WASHINGTON, D.C. — Today, U.S. Senator John Barrasso (R-WY), ranking member of the Senate Committee on Energy and Natural Resources (ENR), sent a letter to Department of Energy (DOE) Deputy Secretary David Turk regarding misleading claims about DOE’s vetting of Infrastructure Investment and Jobs Act (IIJA) award recipients. Deputy Secretary Turk recently testified before ENR at a hearing to examine DOE’s implementation of the IIJA.
In the letter, Barrasso points out the significance of DOE misleading investors about companies selected to receive funding from IIJA. He stresses the need for DOE to adopt a more transparent approach to the communication of its award selections. Barrasso also calls on the department to complete a more thorough evaluation of applicants, their eligibility, and their association with foreign adversaries prior to award selection and announcement.
Read the full letter here and below.
Dear Deputy Secretary Turk,
As you recall, during the February 2, 2023, Senate Energy and Natural Resources Committee (Committee) hearing, I, along with other Committee members, asked you about the Department of Energy’s (DOE) vetting of Infrastructure, Investment, and Jobs Act (IIJA) award recipients.
In your responses to the Committee’s questions, you indicated that the awards that were announced for each company were preliminary or conditional in nature. You stated that before the Department disburses any taxpayer funds to an award selectee, the Department goes through “a due diligence process” and “negotiate[s] an award.” You emphasized that “no taxpayer funding is going to any of these companies yet.”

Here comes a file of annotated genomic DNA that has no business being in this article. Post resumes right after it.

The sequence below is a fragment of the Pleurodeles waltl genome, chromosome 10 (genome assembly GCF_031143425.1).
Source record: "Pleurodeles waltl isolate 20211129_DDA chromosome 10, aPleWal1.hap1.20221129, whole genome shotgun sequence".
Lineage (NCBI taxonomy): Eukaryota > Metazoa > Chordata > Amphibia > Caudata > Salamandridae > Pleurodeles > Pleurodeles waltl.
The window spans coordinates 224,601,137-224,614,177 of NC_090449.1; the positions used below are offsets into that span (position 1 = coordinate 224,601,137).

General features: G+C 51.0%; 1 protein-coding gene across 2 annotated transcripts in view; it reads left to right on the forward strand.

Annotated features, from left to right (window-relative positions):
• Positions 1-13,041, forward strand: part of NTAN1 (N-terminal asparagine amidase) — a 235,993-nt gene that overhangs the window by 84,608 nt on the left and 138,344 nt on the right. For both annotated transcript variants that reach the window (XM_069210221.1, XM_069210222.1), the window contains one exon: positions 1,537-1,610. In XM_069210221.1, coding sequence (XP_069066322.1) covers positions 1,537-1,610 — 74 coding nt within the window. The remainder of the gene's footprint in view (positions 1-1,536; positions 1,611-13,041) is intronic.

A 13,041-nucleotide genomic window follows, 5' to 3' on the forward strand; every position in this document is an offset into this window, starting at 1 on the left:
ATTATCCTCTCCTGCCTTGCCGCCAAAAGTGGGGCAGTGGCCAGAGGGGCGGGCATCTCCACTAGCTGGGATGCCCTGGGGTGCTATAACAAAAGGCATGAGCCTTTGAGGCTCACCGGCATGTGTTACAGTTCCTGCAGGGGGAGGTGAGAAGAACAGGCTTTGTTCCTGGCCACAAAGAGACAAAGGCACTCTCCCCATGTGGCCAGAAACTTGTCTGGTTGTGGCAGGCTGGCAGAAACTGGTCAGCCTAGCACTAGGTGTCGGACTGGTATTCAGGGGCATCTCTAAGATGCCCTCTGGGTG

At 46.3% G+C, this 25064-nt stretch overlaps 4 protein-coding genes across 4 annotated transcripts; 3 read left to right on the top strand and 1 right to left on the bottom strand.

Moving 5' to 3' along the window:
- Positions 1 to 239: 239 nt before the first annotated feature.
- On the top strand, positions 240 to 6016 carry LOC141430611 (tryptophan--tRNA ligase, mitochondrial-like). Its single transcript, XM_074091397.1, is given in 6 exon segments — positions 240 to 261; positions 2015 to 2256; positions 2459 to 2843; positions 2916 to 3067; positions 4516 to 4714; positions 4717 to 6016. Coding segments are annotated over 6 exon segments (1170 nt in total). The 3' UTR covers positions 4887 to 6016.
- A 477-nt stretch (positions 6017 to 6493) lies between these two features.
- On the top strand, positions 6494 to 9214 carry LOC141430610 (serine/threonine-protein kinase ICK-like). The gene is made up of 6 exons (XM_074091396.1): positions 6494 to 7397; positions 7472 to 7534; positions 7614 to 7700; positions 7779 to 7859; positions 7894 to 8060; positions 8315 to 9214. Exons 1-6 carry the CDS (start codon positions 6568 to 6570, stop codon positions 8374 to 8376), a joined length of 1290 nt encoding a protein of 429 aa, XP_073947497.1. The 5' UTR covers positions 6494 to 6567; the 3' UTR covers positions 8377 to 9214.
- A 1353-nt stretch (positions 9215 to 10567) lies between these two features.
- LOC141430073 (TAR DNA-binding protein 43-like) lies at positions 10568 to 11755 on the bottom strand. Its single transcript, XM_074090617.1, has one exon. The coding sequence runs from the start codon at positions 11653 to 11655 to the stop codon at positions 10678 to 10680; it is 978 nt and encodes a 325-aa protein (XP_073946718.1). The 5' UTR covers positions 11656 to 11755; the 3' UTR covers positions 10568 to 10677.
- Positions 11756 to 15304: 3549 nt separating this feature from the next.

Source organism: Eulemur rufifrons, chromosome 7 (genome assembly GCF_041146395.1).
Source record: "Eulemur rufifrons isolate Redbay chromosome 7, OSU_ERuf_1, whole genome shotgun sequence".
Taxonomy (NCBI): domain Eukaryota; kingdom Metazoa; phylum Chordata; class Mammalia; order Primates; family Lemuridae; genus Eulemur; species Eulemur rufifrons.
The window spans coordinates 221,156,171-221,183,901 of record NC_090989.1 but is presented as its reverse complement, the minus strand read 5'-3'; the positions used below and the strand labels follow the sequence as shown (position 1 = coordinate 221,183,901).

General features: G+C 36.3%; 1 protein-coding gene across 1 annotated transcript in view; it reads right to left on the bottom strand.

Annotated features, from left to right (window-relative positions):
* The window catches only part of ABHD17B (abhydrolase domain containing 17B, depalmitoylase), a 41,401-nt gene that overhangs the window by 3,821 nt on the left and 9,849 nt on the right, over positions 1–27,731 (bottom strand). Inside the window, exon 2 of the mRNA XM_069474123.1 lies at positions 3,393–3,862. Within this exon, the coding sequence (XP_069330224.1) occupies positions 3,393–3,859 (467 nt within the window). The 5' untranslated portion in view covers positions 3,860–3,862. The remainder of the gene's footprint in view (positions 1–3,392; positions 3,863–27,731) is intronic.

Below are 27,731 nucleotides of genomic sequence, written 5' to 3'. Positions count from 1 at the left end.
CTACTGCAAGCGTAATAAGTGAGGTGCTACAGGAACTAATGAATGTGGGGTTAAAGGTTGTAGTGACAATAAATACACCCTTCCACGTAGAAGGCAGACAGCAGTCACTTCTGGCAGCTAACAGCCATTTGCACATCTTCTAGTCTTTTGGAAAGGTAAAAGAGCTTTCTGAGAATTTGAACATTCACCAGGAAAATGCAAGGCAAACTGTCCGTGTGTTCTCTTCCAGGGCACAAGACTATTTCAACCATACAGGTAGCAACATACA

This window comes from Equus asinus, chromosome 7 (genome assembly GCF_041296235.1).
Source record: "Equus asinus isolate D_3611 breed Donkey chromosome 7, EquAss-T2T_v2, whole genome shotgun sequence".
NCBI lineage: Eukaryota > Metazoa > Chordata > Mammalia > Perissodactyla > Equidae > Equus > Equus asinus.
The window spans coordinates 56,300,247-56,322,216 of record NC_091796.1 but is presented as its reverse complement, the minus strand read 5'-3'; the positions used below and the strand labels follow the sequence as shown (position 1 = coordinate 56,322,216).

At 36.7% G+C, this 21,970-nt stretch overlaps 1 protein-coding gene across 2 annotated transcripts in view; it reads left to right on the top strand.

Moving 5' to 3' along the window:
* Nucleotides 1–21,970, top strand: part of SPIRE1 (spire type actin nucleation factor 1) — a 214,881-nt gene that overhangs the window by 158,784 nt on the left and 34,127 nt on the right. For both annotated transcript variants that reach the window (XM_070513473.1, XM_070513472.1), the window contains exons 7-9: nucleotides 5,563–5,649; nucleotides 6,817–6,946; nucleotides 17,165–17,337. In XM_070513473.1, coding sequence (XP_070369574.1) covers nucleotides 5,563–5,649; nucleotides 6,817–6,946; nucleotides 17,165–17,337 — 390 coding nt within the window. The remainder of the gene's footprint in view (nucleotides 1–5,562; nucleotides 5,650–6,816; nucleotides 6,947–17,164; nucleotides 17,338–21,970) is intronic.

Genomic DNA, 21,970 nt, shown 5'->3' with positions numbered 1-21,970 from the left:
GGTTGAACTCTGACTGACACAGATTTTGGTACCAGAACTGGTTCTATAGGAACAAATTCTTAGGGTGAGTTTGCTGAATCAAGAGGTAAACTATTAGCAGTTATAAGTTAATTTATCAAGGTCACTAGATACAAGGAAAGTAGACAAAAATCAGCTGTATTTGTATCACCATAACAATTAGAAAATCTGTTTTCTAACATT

This characterization, however, is at odds with the Department’s statements related to the IIJA. A press release dated October 19, 2022, on the DOE website announces “the first set of projects funded by the President’s Bipartisan Infrastructure Law to expand domestic manufacturing of batteries for electric vehicles (EVs) and the electrical grid and for materials and components currently imported from other countries.” The press release continues with, “the 20 companies will receive a combined $2.8 billion.”
The fact sheet accompanying this announcement further states, “Funded through $2.8 billion from the Bipartisan Infrastructure Law, the portfolio of projects will support new and expanded commercial-scale domestic facilities?to process lithium, graphite and other battery materials, manufacture components, and demonstrate new approaches, including manufacturing components from recycled materials.” By all accounts, such language indicates that these awards are final and distributed.
The funding opportunity announcement (FOA) associated with these awards states that award negotiations will occur after selections are made. But at no point does the FOA suggest that DOE could pull the plug on an award as long as selectees are “responsive during award negotiations and meet negotiation deadlines.”
Companies and investors clearly believe award negotiations are a formality. They believe the Department’s award announcements are meaningful, as is evident by looking at the share prices of publicly traded companies selected for awards. Of the twenty companies selected for awards, share prices of those that were publicly traded averaged an increase of almost 14% between the day before and day of the Department’s respective award announcement.
It is clear the Department has misled shareholders investing in companies selected for IIJA awards. Accordingly, it is imperative the Department adopts a more transparent approach in its communication of its award selections to the public. Additionally, the Department needs to be more thorough in its evaluation of applicants, their eligibility, and their association with foreign adversaries prior to award selection and announcement.
I ask that you provide answers to the following questions regarding DOE’s award selection process. Please provide thorough and thoughtful responses to these questions by March 10, 2023.